From the Pens of Filibusters: part 1
Samuel R. Walker, one of Cuba filibuster John A. Quitman’s associates, began his case for the expedition in the pages of the November, 1854 DeBow’s Review by laying out the stakes. The future of not just slavery and the white race in Cuba, but also slavery in the American South and thus its future in the Union hung in the balance. Without Cuban slavery secure, American slavery could never be secure. Without American slavery secure, the slave states could not remain in the Union. Without the Union, freedom’s lone hope in the world died. Most nineteenth century white Americans thought similar things about the Union. Most white Southerners thought the same things about slavery. Only the Cuban connection, and how Walker and Louisiana senator John Slidell drew Britain and France into the issue as scheming masterminds, presented substantial controversy within the South.
But Walker skipped over those controversies. “All admit the necessity of action” he began,
but it is as to what manner of action is best calculated to achieve the end in view, that is of the chiefest importance in this matter; and it is to this point that the Cubans, and the friends to the Cuban cause, would ask the attentive consideration of Congress, the Government and the people.
We all know the problem. We only need to find a solution for it. Fortunately, Samuel R. Walker set himself the task of reviewing possible solutions. Did he propose war, as Franklin Pierce had briefly threatened and Pierre Soulé had pursued on his own initiative? Surely not:
No true friend of Cuba will for a moment desire any hostile action at this time, on the part of the United States, towards Spain. It is the opinion of the Cubans, and of our most substantial and influential men here and elsewhere, favorable to this cause, that such a step would be destructive to every hope for the salvation of Cuba. The first gun fired by an American ship of war on the coast of that island, would be the signal for the sacrifice of all property of the Creoles, and all this accomplished by a single decree, which it is is as well known at Washington as here, the Captain-General is authorized at his discretion to promulgate. The United States, taking the island after the promulgation of such a decree, would hold but a worthless wreck. A crown robbed of its jewels, would be all that they would gain by such unfortunate action. Taking it too in such a condition, they could never again return the savage and brutal population to their servile state, for this, if no other reason, that the fanaticism of the North would rear the banner of civil war to prevent such a consummation. All the Compromise and Nebraska Bills in the world would not create such discussion and distraction. A contest would commence, which would end in the dismemberment of the Union.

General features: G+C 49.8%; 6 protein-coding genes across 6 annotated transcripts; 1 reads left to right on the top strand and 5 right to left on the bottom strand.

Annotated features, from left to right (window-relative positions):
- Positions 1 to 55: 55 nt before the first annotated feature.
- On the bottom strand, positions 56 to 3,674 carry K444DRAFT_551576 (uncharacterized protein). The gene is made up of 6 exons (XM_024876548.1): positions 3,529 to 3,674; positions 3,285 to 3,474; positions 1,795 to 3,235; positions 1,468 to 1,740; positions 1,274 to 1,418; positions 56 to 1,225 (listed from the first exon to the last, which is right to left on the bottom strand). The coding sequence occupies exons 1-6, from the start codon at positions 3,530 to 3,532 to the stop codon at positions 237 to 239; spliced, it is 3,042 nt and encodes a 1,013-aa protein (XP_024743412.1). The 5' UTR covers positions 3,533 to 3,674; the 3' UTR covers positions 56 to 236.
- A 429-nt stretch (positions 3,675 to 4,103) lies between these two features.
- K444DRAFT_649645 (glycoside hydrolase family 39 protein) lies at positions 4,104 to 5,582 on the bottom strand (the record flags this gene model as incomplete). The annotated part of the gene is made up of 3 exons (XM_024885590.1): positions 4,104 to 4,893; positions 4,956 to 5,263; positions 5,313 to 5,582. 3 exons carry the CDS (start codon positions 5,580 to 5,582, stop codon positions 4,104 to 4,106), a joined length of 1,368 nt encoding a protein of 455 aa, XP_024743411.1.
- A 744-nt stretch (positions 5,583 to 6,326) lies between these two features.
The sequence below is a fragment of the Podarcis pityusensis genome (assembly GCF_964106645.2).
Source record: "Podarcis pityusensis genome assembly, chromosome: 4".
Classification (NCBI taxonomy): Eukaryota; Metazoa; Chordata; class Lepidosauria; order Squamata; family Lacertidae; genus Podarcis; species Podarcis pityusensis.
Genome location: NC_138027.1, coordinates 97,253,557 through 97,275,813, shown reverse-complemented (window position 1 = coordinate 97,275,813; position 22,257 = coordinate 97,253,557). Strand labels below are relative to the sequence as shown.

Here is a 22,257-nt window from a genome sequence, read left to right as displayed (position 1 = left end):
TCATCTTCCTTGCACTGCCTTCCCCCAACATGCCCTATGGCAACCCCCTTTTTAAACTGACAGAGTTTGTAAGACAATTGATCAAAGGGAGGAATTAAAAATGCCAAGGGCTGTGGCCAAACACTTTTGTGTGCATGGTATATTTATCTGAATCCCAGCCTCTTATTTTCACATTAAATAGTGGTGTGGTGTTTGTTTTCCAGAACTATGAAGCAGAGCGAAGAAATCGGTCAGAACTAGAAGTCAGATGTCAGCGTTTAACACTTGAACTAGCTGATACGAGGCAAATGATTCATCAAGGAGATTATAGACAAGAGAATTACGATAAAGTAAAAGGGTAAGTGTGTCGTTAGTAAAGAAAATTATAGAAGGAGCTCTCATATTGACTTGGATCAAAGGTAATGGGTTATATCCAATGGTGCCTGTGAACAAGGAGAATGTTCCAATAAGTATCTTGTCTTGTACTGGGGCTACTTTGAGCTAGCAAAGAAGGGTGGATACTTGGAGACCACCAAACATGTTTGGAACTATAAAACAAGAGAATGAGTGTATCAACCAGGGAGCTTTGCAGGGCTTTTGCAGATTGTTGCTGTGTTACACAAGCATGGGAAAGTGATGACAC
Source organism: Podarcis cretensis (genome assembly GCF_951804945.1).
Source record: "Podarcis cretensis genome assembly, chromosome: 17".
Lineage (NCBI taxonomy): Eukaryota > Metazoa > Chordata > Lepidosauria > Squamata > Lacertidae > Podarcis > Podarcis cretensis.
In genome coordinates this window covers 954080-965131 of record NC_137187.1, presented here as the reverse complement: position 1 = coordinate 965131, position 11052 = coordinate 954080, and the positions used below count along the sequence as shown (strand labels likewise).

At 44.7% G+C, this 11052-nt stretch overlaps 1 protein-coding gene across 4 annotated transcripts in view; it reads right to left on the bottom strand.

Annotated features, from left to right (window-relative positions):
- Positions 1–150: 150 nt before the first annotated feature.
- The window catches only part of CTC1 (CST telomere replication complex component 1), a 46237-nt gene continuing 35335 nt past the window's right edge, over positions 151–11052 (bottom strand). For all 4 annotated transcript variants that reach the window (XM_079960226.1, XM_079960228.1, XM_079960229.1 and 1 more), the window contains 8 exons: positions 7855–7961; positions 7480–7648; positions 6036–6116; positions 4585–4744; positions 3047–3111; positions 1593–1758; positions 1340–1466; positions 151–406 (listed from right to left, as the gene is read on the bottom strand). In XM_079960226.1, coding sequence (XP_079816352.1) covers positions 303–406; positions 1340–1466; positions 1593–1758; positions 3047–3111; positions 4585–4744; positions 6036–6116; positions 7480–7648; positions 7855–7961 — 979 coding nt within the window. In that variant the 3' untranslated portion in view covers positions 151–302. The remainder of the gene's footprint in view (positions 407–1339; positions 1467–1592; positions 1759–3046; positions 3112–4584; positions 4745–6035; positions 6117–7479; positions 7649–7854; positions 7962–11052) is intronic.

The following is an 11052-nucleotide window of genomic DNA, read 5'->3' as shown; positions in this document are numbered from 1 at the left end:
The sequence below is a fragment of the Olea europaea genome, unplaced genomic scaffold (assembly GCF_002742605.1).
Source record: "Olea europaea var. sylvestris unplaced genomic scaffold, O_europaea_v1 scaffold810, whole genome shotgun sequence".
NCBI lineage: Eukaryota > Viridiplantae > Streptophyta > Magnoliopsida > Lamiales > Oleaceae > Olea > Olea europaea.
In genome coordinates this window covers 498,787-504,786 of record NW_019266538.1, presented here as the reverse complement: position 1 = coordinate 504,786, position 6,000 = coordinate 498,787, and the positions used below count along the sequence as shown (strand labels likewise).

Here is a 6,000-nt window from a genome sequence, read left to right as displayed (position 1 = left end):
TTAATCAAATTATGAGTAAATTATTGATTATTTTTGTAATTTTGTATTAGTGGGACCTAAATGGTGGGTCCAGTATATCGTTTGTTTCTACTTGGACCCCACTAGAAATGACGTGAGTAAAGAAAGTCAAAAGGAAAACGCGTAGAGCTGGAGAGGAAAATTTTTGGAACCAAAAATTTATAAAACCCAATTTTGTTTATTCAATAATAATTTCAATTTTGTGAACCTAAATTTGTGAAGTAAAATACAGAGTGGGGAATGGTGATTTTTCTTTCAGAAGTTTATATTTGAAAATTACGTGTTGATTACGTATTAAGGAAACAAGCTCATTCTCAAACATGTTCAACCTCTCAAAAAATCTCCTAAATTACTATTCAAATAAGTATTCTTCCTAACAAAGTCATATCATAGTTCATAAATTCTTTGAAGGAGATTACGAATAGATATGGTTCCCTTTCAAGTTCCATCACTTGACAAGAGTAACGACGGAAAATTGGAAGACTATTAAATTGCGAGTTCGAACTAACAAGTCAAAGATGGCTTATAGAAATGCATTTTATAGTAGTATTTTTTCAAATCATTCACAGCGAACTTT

Walker thought much better of the North than the evidence probably warrants. I don’t know that if the emancipation genie got out of the bottle in Cuba, the slaves could not be forced back into slavery. Emancipation could prove fleeting, a decree quickly issued and quickly repudiated. Furthermore, Cuba had slavery already and so might fit into northern minds as not a territory taken from them, as the Slave Power had purloined Nebraska, but rather as an established slave regime which antislavery men routinely made no direct efforts to threaten. Perhaps annexation would have driven more antislavery men over into abolition and raised the political stock of the antislavery movement in the North, as Nebraska did, but the two situations do not seem all that similar. Precious few Northerners grew up thinking that they had a future in Cuba some years down the road.
But as disrupted slave system would be very dangerous for the South. The expansionists wanted Cuba to make it a new slave state. If its native slaveholders fled or suffered dispossession, they could not ally with the slaveholding white South and help redress its reverses in Congress. Likewise without slavery on sound footing in Cuba, why would slaveholders move there when they had safer bets expanding in Arkansas and Texas? Such doubts kept them from Kansas far nearer to home.
That ruled out taking the Cuba by conventional war.